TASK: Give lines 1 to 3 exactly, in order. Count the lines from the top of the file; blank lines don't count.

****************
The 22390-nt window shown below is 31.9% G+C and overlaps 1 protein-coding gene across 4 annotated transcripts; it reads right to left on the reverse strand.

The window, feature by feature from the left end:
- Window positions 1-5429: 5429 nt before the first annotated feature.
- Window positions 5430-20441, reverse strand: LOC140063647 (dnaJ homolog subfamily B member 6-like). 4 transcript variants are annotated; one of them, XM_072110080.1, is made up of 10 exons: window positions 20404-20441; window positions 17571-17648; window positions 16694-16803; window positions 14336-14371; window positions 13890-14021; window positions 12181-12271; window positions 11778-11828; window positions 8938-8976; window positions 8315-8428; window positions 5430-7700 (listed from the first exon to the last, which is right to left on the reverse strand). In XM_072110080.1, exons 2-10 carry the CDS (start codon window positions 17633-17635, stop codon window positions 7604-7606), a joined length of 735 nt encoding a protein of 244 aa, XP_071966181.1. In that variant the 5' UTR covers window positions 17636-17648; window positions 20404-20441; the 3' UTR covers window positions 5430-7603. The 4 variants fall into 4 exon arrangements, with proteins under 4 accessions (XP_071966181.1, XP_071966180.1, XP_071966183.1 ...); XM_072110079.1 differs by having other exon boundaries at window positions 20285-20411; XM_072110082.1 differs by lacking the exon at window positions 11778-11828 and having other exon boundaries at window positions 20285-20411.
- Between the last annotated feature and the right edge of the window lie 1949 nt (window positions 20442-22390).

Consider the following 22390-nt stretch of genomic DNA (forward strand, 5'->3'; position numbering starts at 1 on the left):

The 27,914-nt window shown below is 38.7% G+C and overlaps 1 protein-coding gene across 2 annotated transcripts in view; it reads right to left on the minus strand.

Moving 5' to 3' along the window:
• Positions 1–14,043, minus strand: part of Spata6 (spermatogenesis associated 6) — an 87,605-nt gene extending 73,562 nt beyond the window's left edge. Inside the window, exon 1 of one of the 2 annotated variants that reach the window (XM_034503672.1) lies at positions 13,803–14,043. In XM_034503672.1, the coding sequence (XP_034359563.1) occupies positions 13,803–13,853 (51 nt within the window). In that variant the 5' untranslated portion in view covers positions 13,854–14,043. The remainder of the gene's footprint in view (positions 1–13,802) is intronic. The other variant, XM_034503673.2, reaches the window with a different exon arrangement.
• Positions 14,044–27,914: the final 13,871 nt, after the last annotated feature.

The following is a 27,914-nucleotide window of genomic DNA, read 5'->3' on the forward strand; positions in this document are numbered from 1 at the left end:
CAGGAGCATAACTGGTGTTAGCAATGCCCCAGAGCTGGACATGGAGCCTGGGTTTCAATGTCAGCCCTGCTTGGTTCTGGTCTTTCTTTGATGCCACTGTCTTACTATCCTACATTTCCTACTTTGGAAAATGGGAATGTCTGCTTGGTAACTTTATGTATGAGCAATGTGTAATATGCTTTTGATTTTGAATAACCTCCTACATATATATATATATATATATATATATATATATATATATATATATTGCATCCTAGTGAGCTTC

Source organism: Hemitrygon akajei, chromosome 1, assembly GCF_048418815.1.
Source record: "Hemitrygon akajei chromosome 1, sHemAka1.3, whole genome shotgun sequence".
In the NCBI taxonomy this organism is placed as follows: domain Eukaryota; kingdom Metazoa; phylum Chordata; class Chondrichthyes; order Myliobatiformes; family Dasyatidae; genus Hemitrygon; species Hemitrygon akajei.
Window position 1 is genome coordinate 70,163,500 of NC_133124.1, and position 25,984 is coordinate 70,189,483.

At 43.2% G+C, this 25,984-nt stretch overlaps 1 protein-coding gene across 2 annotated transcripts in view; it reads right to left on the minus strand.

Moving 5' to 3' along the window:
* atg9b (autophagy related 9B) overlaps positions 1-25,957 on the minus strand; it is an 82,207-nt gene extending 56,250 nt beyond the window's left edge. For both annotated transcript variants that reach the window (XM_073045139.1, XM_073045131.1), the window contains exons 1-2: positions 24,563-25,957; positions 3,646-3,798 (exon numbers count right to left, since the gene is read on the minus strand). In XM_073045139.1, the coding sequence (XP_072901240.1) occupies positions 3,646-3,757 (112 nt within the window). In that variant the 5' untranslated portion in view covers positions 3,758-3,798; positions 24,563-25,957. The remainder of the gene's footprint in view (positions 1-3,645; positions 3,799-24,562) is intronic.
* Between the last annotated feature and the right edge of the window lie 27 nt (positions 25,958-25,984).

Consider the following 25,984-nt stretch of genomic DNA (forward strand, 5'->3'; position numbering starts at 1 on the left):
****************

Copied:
The 22390-nt window shown below is 31.9% G+C and overlaps 1 protein-coding gene across 4 annotated transcripts; it reads right to left on the reverse strand.

The window, feature by feature from the left end:
- Window positions 1-5429: 5429 nt before the first annotated feature.